Prints: Monoprint #7, 2012


Monoprint #7

Going through the outtakes of the 2012 season, I found this great make-ready that includes art from three different print sessions. Looking at this one today, I feel that it is indeed now complete. The color combination and off-kilter composition are perfect.

Updated Knit Pattern: Interweave Hat

This one was a quick update since the pattern is fairly simple. I really like this hat because it knits up quickly and is warm for winter. Looks good on men or women too! This update includes new pattern charts for the body pattern and the crown decrease. I’ve also written out the crown decrease rows in their entirety based on a specific row count, which makes it (hopefully) easier to follow.



Updated Knit Pattern: Trellis Fingerless Gloves

The latest pattern to get a make-over is the Trellis fingerless gloves pattern. Its been a while since I created this pattern and I enjoyed reviewing and refining some of the details. I decided to alternate some of the cable sections and I’ve added a pattern chart for the “trellis” section of the gloves to make it easier to visualize.

I especially like how these knit up with Lion Brand Wool-Ease worsted weight yarn. Its less dense than some of the full acrylic worsted yarns I’ve used recently, which makes it a bit more elastic for the twisted knit stitches.

I hope you enjoy the new and improved instructions.


Things We Like: Roy Lichtenstein: A Retrospective

Roy Lichtenstein

We took a quick, post-holiday trip to Washington, D.C. to kick-off the new year refreshed and reinvigorated. At the top of our art marathon to-do list was the Roy Lichtenstein retrospective at the National Gallery of Art—the first full survey of the artist’s career since his death in 1997.

While his entire oeuvre deserves celebration, the High Pop canvases of his breakthrough in the early 1960s are his most revolutionary and, in my opinion, his best.

Words that come to mind when recalling these paintings include: cool, flat, banal, detached, deadpan, slick, tacky, vapid, dumb. In the best possible way, of course. His was not an idealized view of the world. It was a celebration of life in the moment, rendered in a language that was common and contemporary. Whether it was a faithful reproduction of a comic strip or a consumer product you may had seen just days earlier, Lichtenstein was relaying a message back to you in the quickest way possible. Why waste time confusing things with silly stuff like metaphors, emotion, or even abstraction when there was a brave new world to report on?

As a result, these paintings function less like windows and more like mirrors—reflecting a familiar object in real time rather than translating a foreign experience from a far-off land.

Roy Lichtenstein

The canvases are bold and blunt and they feature images reproduced with a machine-like precision that leaves no indication that they were made by hand. At that point in the trajectory of art there was no need to even hint at artistic ability. Artists had spent centuries flaunting their technical skills (and thus their egos) while trying to convey something meaningful. Clearly it was time to move on. The fast pace of contemporary life demanded a quick, reactionary approach—one where interpretation would just complicate and delay the situation. The Ben-Day dot pattern lifted from the offset printed source material remained a crucial part of the work too, functioning as a sign that the painting was not a precious picture but a glorious object (or product) instead.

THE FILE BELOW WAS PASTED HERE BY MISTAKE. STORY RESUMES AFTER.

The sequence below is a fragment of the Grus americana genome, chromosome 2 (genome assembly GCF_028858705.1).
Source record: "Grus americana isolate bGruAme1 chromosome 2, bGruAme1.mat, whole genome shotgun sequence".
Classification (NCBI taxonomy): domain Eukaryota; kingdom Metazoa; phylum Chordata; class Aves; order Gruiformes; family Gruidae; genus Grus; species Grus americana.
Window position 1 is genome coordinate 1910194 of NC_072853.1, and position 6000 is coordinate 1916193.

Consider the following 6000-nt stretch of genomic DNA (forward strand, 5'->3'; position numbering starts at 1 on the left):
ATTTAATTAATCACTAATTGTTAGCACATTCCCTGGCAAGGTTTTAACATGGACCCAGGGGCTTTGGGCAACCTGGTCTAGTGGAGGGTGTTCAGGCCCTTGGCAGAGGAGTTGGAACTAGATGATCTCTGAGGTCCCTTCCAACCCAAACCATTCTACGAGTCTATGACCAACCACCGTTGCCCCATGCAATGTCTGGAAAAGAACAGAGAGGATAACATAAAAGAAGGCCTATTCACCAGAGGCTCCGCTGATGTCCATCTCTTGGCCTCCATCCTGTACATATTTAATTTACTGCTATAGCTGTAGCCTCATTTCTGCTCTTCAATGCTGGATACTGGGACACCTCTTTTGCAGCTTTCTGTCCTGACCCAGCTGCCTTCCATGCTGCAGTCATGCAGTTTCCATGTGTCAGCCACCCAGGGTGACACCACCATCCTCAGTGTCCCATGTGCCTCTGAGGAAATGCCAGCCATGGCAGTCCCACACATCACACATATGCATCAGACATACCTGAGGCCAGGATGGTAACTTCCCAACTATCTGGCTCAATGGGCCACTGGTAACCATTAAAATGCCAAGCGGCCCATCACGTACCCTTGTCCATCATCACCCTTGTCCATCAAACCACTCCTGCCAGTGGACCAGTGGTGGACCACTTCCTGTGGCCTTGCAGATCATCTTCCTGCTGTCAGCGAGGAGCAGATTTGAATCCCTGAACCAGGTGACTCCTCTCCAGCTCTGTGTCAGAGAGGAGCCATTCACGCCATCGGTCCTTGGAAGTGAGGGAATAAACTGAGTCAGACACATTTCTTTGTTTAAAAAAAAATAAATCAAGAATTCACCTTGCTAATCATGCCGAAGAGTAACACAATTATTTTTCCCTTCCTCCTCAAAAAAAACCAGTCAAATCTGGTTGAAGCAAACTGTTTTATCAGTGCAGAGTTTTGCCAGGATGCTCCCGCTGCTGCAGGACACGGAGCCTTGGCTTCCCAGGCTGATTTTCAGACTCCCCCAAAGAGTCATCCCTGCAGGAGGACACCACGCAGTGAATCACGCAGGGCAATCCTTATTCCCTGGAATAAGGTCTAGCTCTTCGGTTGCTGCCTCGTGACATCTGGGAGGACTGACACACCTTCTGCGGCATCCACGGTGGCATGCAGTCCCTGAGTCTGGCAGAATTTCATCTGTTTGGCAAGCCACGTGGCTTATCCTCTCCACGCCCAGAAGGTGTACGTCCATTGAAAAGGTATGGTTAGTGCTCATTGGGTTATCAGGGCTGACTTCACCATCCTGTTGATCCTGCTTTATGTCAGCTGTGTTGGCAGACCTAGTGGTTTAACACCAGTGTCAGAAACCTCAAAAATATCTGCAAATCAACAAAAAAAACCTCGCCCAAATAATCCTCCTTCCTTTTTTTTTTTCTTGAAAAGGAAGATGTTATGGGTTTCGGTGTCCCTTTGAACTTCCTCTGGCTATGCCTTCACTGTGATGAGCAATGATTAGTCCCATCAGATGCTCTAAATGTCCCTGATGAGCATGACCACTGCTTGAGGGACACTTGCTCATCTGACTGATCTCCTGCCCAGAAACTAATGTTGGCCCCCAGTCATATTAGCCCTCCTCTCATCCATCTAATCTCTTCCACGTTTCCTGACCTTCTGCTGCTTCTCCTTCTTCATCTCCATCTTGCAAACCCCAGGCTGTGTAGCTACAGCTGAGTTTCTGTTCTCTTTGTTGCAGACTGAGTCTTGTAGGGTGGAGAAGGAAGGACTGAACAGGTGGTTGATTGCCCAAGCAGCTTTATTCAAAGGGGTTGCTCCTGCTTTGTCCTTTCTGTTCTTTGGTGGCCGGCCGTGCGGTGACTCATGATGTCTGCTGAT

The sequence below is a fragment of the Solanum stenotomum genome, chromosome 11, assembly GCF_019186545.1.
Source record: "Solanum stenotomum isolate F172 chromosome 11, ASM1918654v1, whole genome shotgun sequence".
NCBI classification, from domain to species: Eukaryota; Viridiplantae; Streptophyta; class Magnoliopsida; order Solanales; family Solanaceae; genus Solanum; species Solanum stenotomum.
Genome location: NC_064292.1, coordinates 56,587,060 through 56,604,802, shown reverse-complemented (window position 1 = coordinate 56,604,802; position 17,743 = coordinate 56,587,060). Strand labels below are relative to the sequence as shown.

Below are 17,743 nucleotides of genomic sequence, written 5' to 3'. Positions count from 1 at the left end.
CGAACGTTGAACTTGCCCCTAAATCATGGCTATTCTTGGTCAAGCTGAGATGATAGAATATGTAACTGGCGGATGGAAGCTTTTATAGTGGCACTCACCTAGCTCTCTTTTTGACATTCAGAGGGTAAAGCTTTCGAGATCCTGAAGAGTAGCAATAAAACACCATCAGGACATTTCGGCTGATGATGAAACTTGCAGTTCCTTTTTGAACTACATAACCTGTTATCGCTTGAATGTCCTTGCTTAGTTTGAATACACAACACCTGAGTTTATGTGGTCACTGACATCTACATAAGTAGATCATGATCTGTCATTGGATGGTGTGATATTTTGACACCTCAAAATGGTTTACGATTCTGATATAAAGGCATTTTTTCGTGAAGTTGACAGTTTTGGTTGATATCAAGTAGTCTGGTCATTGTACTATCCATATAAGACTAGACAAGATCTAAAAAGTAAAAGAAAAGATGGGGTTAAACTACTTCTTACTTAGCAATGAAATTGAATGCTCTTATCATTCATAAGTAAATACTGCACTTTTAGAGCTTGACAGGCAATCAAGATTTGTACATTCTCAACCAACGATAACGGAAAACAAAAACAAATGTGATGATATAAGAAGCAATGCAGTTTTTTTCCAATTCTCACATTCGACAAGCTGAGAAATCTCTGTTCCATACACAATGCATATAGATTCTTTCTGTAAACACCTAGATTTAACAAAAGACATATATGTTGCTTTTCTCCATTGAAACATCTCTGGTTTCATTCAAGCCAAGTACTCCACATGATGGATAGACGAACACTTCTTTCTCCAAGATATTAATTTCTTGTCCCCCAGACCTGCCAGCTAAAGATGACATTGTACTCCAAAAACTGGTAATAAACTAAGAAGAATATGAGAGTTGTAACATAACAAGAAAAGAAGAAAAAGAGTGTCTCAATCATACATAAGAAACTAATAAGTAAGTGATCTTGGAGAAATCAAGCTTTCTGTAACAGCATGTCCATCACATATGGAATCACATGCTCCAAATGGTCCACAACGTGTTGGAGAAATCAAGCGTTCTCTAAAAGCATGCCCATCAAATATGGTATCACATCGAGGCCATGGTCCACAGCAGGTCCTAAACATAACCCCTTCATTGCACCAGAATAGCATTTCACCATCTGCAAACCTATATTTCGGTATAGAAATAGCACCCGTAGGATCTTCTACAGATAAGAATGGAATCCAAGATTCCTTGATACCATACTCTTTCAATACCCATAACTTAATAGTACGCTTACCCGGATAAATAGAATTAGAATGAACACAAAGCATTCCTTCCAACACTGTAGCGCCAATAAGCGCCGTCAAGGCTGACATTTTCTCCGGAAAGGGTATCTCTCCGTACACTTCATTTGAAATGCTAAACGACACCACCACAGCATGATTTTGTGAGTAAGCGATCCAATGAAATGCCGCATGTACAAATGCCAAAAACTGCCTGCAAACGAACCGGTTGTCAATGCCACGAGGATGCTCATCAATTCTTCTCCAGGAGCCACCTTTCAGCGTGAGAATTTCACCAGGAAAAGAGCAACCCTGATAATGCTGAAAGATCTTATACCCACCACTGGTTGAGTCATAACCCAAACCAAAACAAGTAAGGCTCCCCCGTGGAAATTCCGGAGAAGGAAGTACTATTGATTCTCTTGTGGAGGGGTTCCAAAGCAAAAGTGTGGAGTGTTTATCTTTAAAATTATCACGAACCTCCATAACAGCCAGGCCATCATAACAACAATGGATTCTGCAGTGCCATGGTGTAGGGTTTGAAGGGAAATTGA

After a few years producing work in this mode, Lichtenstein had said what he needed to say and moved on to more traditional, representational imagery. Though still dressed up in his signature comic book style, gone was the raw immediacy of these early paintings.

Roy Lichtenstein


Roy Lichtenstein - Little Big Painting

Roy Lichtenstein

Updated Knit Pattern: Gingerbread Icing Hat

After a few weeks of hard work and sample making, I have finalized the new and improved Gingerbread Icing Hat pattern! Since writing the original pattern down, I’ve found a technique for making a finished doubled-over brim that I really liked, so I’ve included instructions for this version as well as the original. I’ve also created charts for the pattern repeat and the crown decreases to accompany the written instructions for those that prefer them. And best of all, there are lots of new pictures of the two versions of the hat so you can see what it will look like. I hope you enjoy it!


You can also download this pattern from the original post or the pattern page.

Updated knit pattern: Gingerbread Icing Scarf

One of the things I did over the New Year’s long weekend was revise the Gingerbread Icing Scarf pattern. The biggest addition to this pattern is the full repeat chart. It also includes sizing information and pictures of the new sample I knit to finalize this pattern.  You can download this pattern here or from the patterns page. I’ve also updated the link in the original post. Enjoy!


What’s Old is New Again

Kurt Seidle, "Untitled (Double Arrow)"

This one was actually printed way back in September, but distractions (mainly other side projects) obscured my view and pulled me away. Yet this faux pas may have been a blessing in disguise, as I now have something new to share with you in the new year.

As you may have gathered, the workshop is closed for the winter. But during these cold, dark days, I’ll be pulling out some new one-offs, hidden favorites, and other obscure inventory to fill in the gaps. Hopefully they’ll lift your spirits and remind you of the warmer, brighter days ahead.

The holiday season, for me, is a time to reflect on the past year and things done and left undone. But it’s also a time to look forward to new ideas and new opportunities. I’m very much looking forward to sharing new ideas and new work with you in 2013.